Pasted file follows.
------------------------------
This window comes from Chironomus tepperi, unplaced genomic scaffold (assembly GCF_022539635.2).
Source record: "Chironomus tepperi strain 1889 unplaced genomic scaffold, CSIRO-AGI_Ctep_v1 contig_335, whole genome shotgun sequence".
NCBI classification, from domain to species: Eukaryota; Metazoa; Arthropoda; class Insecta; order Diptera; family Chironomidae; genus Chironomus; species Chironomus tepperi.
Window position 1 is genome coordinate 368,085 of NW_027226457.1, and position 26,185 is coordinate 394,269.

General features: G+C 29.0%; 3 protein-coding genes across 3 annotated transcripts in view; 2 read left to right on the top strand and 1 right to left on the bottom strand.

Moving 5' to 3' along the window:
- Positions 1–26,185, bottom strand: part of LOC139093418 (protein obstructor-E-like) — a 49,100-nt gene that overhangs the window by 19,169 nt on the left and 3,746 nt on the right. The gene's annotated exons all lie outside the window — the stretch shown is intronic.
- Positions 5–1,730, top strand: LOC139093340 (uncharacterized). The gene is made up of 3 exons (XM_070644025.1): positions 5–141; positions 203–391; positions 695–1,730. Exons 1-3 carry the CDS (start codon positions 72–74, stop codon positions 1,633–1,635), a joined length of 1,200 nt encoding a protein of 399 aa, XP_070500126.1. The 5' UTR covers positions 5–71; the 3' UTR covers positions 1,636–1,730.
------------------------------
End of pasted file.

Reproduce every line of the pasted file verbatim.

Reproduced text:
This window comes from Chironomus tepperi, unplaced genomic scaffold (assembly GCF_022539635.2).
Source record: "Chironomus tepperi strain 1889 unplaced genomic scaffold, CSIRO-AGI_Ctep_v1 contig_335, whole genome shotgun sequence".
NCBI classification, from domain to species: Eukaryota; Metazoa; Arthropoda; class Insecta; order Diptera; family Chironomidae; genus Chironomus; species Chironomus tepperi.
Window position 1 is genome coordinate 368,085 of NW_027226457.1, and position 26,185 is coordinate 394,269.

General features: G+C 29.0%; 3 protein-coding genes across 3 annotated transcripts in view; 2 read left to right on the top strand and 1 right to left on the bottom strand.

Moving 5' to 3' along the window:
- Positions 1–26,185, bottom strand: part of LOC139093418 (protein obstructor-E-like) — a 49,100-nt gene that overhangs the window by 19,169 nt on the left and 3,746 nt on the right. The gene's annotated exons all lie outside the window — the stretch shown is intronic.
- Positions 5–1,730, top strand: LOC139093340 (uncharacterized). The gene is made up of 3 exons (XM_070644025.1): positions 5–141; positions 203–391; positions 695–1,730. Exons 1-3 carry the CDS (start codon positions 72–74, stop codon positions 1,633–1,635), a joined length of 1,200 nt encoding a protein of 399 aa, XP_070500126.1. The 5' UTR covers positions 5–71; the 3' UTR covers positions 1,636–1,730.